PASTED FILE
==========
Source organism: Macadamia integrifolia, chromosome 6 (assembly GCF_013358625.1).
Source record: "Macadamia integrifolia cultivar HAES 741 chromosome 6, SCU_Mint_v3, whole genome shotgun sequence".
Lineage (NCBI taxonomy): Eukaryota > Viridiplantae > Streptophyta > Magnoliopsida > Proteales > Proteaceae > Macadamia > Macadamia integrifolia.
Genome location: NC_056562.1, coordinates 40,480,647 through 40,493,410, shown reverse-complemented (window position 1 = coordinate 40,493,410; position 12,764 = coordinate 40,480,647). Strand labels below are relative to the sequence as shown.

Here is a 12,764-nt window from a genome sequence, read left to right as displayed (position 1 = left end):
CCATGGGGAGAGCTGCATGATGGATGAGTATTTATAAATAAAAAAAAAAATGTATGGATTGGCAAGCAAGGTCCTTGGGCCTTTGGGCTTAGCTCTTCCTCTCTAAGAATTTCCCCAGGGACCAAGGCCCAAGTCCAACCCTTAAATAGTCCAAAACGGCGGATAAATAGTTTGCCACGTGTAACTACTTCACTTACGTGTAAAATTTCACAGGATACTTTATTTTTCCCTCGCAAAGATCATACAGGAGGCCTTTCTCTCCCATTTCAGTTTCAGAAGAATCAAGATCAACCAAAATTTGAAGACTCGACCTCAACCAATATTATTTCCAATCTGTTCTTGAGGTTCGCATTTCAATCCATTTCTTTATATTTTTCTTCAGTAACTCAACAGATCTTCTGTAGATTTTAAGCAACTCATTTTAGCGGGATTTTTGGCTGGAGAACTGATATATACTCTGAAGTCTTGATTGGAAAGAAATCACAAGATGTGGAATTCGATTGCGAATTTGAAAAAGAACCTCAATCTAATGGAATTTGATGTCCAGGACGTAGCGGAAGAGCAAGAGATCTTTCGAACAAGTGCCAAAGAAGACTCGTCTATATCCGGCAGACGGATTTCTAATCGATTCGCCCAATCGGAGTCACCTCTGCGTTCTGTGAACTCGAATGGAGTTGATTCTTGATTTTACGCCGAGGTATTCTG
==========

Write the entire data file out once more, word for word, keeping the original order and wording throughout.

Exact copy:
Source organism: Macadamia integrifolia, chromosome 6 (assembly GCF_013358625.1).
Source record: "Macadamia integrifolia cultivar HAES 741 chromosome 6, SCU_Mint_v3, whole genome shotgun sequence".
Lineage (NCBI taxonomy): Eukaryota > Viridiplantae > Streptophyta > Magnoliopsida > Proteales > Proteaceae > Macadamia > Macadamia integrifolia.
Genome location: NC_056562.1, coordinates 40,480,647 through 40,493,410, shown reverse-complemented (window position 1 = coordinate 40,493,410; position 12,764 = coordinate 40,480,647). Strand labels below are relative to the sequence as shown.

Here is a 12,764-nt window from a genome sequence, read left to right as displayed (position 1 = left end):
CCATGGGGAGAGCTGCATGATGGATGAGTATTTATAAATAAAAAAAAAAATGTATGGATTGGCAAGCAAGGTCCTTGGGCCTTTGGGCTTAGCTCTTCCTCTCTAAGAATTTCCCCAGGGACCAAGGCCCAAGTCCAACCCTTAAATAGTCCAAAACGGCGGATAAATAGTTTGCCACGTGTAACTACTTCACTTACGTGTAAAATTTCACAGGATACTTTATTTTTCCCTCGCAAAGATCATACAGGAGGCCTTTCTCTCCCATTTCAGTTTCAGAAGAATCAAGATCAACCAAAATTTGAAGACTCGACCTCAACCAATATTATTTCCAATCTGTTCTTGAGGTTCGCATTTCAATCCATTTCTTTATATTTTTCTTCAGTAACTCAACAGATCTTCTGTAGATTTTAAGCAACTCATTTTAGCGGGATTTTTGGCTGGAGAACTGATATATACTCTGAAGTCTTGATTGGAAAGAAATCACAAGATGTGGAATTCGATTGCGAATTTGAAAAAGAACCTCAATCTAATGGAATTTGATGTCCAGGACGTAGCGGAAGAGCAAGAGATCTTTCGAACAAGTGCCAAAGAAGACTCGTCTATATCCGGCAGACGGATTTCTAATCGATTCGCCCAATCGGAGTCACCTCTGCGTTCTGTGAACTCGAATGGAGTTGATTCTTGATTTTACGCCGAGGTATTCTG